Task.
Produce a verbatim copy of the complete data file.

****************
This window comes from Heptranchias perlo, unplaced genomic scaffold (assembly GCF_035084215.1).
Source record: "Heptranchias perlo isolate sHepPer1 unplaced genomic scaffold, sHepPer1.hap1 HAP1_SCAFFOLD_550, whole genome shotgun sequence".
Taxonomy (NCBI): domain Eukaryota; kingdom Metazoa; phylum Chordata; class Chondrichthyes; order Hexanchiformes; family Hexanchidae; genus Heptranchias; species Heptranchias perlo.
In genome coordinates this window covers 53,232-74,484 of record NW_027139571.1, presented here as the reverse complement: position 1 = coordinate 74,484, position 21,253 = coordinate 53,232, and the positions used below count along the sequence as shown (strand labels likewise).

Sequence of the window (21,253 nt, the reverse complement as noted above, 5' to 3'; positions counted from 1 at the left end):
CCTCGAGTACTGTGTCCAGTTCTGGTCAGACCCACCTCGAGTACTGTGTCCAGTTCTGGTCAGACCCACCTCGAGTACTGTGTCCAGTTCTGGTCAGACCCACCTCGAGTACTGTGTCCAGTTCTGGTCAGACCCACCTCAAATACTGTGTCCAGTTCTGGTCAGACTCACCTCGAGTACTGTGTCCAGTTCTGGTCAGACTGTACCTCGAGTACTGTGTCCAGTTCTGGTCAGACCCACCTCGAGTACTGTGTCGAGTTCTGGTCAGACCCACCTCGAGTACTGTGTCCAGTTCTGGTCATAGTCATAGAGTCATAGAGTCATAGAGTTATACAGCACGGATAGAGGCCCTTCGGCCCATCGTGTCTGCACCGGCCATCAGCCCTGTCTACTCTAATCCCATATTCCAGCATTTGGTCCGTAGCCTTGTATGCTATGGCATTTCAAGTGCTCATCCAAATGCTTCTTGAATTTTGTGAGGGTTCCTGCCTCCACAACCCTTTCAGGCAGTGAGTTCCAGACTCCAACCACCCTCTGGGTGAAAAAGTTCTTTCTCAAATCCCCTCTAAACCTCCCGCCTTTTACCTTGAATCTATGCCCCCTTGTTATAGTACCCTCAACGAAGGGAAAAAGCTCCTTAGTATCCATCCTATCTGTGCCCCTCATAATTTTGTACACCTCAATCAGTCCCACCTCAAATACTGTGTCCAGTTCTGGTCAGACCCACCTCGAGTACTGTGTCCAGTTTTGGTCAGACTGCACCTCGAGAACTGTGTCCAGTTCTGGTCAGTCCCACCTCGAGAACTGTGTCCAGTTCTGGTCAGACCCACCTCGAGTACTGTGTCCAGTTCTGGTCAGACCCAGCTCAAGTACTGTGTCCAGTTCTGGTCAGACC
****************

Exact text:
This window comes from Heptranchias perlo, unplaced genomic scaffold (assembly GCF_035084215.1).
Source record: "Heptranchias perlo isolate sHepPer1 unplaced genomic scaffold, sHepPer1.hap1 HAP1_SCAFFOLD_550, whole genome shotgun sequence".
Taxonomy (NCBI): domain Eukaryota; kingdom Metazoa; phylum Chordata; class Chondrichthyes; order Hexanchiformes; family Hexanchidae; genus Heptranchias; species Heptranchias perlo.
In genome coordinates this window covers 53,232-74,484 of record NW_027139571.1, presented here as the reverse complement: position 1 = coordinate 74,484, position 21,253 = coordinate 53,232, and the positions used below count along the sequence as shown (strand labels likewise).

Sequence of the window (21,253 nt, the reverse complement as noted above, 5' to 3'; positions counted from 1 at the left end):
CCTCGAGTACTGTGTCCAGTTCTGGTCAGACCCACCTCGAGTACTGTGTCCAGTTCTGGTCAGACCCACCTCGAGTACTGTGTCCAGTTCTGGTCAGACCCACCTCGAGTACTGTGTCCAGTTCTGGTCAGACCCACCTCAAATACTGTGTCCAGTTCTGGTCAGACTCACCTCGAGTACTGTGTCCAGTTCTGGTCAGACTGTACCTCGAGTACTGTGTCCAGTTCTGGTCAGACCCACCTCGAGTACTGTGTCGAGTTCTGGTCAGACCCACCTCGAGTACTGTGTCCAGTTCTGGTCATAGTCATAGAGTCATAGAGTCATAGAGTTATACAGCACGGATAGAGGCCCTTCGGCCCATCGTGTCTGCACCGGCCATCAGCCCTGTCTACTCTAATCCCATATTCCAGCATTTGGTCCGTAGCCTTGTATGCTATGGCATTTCAAGTGCTCATCCAAATGCTTCTTGAATTTTGTGAGGGTTCCTGCCTCCACAACCCTTTCAGGCAGTGAGTTCCAGACTCCAACCACCCTCTGGGTGAAAAAGTTCTTTCTCAAATCCCCTCTAAACCTCCCGCCTTTTACCTTGAATCTATGCCCCCTTGTTATAGTACCCTCAACGAAGGGAAAAAGCTCCTTAGTATCCATCCTATCTGTGCCCCTCATAATTTTGTACACCTCAATCAGTCCCACCTCAAATACTGTGTCCAGTTCTGGTCAGACCCACCTCGAGTACTGTGTCCAGTTTTGGTCAGACTGCACCTCGAGAACTGTGTCCAGTTCTGGTCAGTCCCACCTCGAGAACTGTGTCCAGTTCTGGTCAGACCCACCTCGAGTACTGTGTCCAGTTCTGGTCAGACCCAGCTCAAGTACTGTGTCCAGTTCTGGTCAGACC